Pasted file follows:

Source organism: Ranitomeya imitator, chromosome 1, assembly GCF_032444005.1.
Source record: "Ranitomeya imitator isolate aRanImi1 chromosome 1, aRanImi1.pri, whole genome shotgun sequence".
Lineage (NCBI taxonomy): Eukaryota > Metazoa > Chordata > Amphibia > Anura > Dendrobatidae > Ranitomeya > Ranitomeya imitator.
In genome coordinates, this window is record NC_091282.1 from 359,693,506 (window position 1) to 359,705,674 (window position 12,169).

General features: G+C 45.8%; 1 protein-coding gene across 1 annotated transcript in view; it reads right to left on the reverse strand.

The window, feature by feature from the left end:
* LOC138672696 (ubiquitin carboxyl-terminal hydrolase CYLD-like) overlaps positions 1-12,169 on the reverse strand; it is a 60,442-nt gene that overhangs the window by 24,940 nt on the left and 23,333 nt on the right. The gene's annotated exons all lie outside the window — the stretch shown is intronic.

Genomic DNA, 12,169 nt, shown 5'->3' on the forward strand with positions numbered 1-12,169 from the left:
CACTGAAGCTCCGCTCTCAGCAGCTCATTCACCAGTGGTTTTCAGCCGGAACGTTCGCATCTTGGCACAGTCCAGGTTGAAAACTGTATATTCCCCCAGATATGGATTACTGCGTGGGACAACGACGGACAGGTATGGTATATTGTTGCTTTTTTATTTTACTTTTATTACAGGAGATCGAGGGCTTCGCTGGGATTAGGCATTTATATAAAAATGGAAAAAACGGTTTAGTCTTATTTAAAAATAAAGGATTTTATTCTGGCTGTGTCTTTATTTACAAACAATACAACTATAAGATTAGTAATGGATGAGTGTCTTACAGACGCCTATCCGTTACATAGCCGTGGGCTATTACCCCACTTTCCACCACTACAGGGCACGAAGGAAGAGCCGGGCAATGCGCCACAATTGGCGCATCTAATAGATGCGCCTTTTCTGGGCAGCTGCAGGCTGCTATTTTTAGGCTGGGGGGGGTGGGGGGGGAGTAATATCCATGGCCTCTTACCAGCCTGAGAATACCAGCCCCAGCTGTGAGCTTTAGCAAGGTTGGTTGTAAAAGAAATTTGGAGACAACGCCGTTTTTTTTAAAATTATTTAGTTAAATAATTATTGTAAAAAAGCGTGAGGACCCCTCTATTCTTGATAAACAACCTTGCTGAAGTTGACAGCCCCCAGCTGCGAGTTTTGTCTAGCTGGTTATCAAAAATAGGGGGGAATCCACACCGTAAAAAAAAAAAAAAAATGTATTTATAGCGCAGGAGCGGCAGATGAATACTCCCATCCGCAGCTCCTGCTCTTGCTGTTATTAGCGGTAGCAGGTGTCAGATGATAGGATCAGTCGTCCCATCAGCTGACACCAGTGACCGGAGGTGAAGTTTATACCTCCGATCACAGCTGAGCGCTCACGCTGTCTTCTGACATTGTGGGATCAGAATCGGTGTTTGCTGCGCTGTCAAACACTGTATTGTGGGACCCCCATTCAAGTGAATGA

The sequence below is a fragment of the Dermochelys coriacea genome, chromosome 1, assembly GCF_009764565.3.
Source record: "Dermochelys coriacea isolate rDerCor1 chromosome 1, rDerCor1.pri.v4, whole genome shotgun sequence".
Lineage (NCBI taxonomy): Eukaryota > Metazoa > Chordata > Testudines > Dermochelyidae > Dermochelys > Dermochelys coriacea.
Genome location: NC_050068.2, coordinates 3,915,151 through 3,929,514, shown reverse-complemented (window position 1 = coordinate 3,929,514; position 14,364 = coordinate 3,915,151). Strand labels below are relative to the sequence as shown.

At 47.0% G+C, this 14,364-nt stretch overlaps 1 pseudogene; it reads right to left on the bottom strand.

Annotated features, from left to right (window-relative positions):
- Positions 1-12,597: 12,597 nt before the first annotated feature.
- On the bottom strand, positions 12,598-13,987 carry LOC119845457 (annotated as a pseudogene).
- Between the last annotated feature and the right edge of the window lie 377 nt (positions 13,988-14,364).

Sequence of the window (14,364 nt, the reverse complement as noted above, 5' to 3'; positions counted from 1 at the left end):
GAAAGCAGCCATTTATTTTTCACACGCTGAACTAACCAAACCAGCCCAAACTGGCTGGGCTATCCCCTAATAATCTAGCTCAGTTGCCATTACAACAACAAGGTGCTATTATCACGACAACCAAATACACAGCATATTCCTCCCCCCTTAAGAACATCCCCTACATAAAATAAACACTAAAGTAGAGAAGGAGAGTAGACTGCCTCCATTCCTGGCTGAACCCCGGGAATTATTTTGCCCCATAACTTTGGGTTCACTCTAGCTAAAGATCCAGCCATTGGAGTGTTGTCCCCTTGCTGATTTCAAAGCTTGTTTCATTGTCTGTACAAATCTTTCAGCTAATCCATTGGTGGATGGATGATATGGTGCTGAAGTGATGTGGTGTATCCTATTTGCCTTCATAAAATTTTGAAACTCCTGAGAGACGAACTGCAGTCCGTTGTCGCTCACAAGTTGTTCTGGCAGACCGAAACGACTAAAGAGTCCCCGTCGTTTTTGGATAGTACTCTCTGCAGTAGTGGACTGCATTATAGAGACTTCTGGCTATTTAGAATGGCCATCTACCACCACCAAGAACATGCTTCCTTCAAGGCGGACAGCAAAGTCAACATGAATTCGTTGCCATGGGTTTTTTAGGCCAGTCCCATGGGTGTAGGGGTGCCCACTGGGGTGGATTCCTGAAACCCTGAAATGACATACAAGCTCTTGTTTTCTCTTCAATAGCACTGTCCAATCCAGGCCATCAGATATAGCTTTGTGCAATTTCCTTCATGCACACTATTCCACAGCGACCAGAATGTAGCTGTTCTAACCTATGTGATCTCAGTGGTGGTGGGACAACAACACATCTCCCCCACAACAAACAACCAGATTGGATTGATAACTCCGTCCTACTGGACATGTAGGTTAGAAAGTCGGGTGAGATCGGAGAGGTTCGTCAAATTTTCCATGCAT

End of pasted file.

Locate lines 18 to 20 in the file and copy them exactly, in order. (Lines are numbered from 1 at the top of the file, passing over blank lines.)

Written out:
- Between the last annotated feature and the right edge of the window lie 377 nt (positions 13,988-14,364).

Sequence of the window (14,364 nt, the reverse complement as noted above, 5' to 3'; positions counted from 1 at the left end):
GAAAGCAGCCATTTATTTTTCACACGCTGAACTAACCAAACCAGCCCAAACTGGCTGGGCTATCCCCTAATAATCTAGCTCAGTTGCCATTACAACAACAAGGTGCTATTATCACGACAACCAAATACACAGCATATTCCTCCCCCCTTAAGAACATCCCCTACATAAAATAAACACTAAAGTAGAGAAGGAGAGTAGACTGCCTCCATTCCTGGCTGAACCCCGGGAATTATTTTGCCCCATAACTTTGGGTTCACTCTAGCTAAAGATCCAGCCATTGGAGTGTTGTCCCCTTGCTGATTTCAAAGCTTGTTTCATTGTCTGTACAAATCTTTCAGCTAATCCATTGGTGGATGGATGATATGGTGCTGAAGTGATGTGGTGTATCCTATTTGCCTTCATAAAATTTTGAAACTCCTGAGAGACGAACTGCAGTCCGTTGTCGCTCACAAGTTGTTCTGGCAGACCGAAACGACTAAAGAGTCCCCGTCGTTTTTGGATAGTACTCTCTGCAGTAGTGGACTGCATTATAGAGACTTCTGGCTATTTAGAATGGCCATCTACCACCACCAAGAACATGCTTCCTTCAAGGCGGACAGCAAAGTCAACATGAATTCGTTGCCATGGGTTTTTTAGGCCAGTCCCATGGGTGTAGGGGTGCCCACTGGGGTGGATTCCTGAAACCCTGAAATGACATACAAGCTCTTGTTTTCTCTTCAATAGCACTGTCCAATCCAGGCCATCAGATATAGCTTTGTGCAATTTCCTTCATGCACACTATTCCACAGCGACCAGAATGTAGCTGTTCTAACCTATGTGATCTCAGTGGTGGTGGGACAACAACACATCTCCCCCACAACAAACAACCAGATTGGATTGATAACTCCGTCCTACTGGACATGTAGGTTAGAAAGTCGGGTGAGATCGGAGAGGTTCGTCAAATTTTCCATGCAT